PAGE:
Westword readers will be familiar with many of the Denver acts playing the 2018 Westword Music Showcase alongside national acts that include Galantis, Bonobo, St. Lucia, Phantoms, Treepeople, the Front Bottoms, Joywave, MAGIC GIANT and Sunflower Bean.
Over the next few weeks, we'll be looking back on some of our favorite stories from the past about local bands playing Showcase. From surviving grow-house busts to institutionalization in mental hospitals, this city's musicians have faced an onslaught of life's obstacles.
Keep reading for the first five stories — and for Showcase tickets and more information, visit westwordshowcase.com.
"A Grow-House Bust Has Wreaked Havoc on SIR's Album Release"
"The pop act SIR, which has built a reputation for being a pro outfit, hit a snag recently when bassist Kim O’Hara found herself facing felony charges for cultivating marijuana. The rub: She was working at a grow house for a man who had a license to grow 38 plants. He had eight rooms full."
"Chella Negro's All-Women Valentine's Day Country Show"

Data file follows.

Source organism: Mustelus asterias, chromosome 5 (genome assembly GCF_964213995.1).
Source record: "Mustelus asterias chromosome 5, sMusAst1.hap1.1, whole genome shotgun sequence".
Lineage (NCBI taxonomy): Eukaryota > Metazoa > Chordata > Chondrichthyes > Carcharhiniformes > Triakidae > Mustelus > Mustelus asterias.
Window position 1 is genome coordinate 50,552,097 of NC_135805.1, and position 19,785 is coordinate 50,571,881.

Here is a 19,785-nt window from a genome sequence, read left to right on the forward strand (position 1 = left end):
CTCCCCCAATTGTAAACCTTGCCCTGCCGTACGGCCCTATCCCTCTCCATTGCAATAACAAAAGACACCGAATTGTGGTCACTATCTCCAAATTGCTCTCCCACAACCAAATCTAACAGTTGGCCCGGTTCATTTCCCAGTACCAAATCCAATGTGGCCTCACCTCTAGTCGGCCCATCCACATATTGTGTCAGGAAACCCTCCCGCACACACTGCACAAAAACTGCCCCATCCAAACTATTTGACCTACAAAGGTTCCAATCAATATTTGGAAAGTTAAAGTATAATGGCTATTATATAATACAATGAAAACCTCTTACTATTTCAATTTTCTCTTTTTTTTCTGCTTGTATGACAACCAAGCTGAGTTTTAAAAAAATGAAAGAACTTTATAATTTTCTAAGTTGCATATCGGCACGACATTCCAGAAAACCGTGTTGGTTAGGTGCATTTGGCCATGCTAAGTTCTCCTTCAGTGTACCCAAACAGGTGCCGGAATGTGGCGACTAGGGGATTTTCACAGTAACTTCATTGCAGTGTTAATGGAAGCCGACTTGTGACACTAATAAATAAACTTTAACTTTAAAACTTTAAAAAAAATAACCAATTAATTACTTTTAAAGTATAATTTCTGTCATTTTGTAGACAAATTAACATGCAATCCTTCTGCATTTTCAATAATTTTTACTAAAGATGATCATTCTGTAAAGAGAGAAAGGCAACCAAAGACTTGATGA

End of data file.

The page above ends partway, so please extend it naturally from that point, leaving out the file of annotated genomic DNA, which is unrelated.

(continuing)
"How could a cowtown have such a lousy country-music scene? That question burned at Michelle Caponigro in 2007, when she shifted from seven years of singing in jam bands to writing three-chord Hank Williams-style songs under the name Chella Negro and then forming Chella & the Charm in 2011. In the years since, as her own career has taken off, Caponigro has watched the Denver country scene boom, with bands like Hang Rounders, Bison Bone and Grayson County Burn Ban forming and building a strong presence in town."
"YaSi Saved Her Songwriting by Turning to Art"
"Following the release of her single “Knock Knock” last April, local hip-hop artist Yasman Azimi found herself questioning her feelings about music. When the single didn’t garner as many listeners as she expected, Azimi, who performs as YaSi, decided to take an honest look at her craft."
"Avenhart Refuses to Choose Between Wilderness and City Life"
"Andrea Pares’s dynamic voice defines eclectic Denver roots outfit Avenhart. Her brassy, soulful singing is gritty and warm, at once urban and rural — inspired by both the city and the state she lives in."
"Bluesman R.L. Cole Is Ready to Shine"
"Thirty-year-old Denver bluesman Robert Louis Cole grew up in Manitou Springs in the late ’80s and ’90s before leaving home to wander the roads of America as a musician and all-around rambler."
Westword Music Showcase, Saturday, June 23, Golden Triangle Neighborhood, $35 to $65, westwordshowcase.com.
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